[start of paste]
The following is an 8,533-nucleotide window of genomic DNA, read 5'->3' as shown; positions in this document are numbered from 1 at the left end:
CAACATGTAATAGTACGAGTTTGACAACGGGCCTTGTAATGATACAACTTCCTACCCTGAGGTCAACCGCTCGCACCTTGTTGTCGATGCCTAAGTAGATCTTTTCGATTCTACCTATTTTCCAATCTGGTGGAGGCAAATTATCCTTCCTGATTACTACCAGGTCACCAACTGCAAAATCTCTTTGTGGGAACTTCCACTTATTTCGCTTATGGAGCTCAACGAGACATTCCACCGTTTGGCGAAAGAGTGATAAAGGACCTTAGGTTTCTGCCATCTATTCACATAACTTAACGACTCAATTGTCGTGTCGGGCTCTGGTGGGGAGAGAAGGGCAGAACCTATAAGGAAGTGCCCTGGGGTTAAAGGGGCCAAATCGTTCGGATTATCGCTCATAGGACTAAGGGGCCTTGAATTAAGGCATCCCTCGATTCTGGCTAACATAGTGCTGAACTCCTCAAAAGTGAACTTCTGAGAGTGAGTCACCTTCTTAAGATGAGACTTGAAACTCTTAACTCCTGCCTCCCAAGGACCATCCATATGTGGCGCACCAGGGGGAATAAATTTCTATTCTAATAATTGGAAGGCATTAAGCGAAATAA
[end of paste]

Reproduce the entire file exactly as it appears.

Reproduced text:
The following is an 8,533-nucleotide window of genomic DNA, read 5'->3' as shown; positions in this document are numbered from 1 at the left end:
CAACATGTAATAGTACGAGTTTGACAACGGGCCTTGTAATGATACAACTTCCTACCCTGAGGTCAACCGCTCGCACCTTGTTGTCGATGCCTAAGTAGATCTTTTCGATTCTACCTATTTTCCAATCTGGTGGAGGCAAATTATCCTTCCTGATTACTACCAGGTCACCAACTGCAAAATCTCTTTGTGGGAACTTCCACTTATTTCGCTTATGGAGCTCAACGAGACATTCCACCGTTTGGCGAAAGAGTGATAAAGGACCTTAGGTTTCTGCCATCTATTCACATAACTTAACGACTCAATTGTCGTGTCGGGCTCTGGTGGGGAGAGAAGGGCAGAACCTATAAGGAAGTGCCCTGGGGTTAAAGGGGCCAAATCGTTCGGATTATCGCTCATAGGACTAAGGGGCCTTGAATTAAGGCATCCCTCGATTCTGGCTAACATAGTGCTGAACTCCTCAAAAGTGAACTTCTGAGAGTGAGTCACCTTCTTAAGATGAGACTTGAAACTCTTAACTCCTGCCTCCCAAGGACCATCCATATGTGGCGCACCAGGGGGAATAAATTTCTATTCTAATAATTGGAAGGCATTAAGCGAAATAA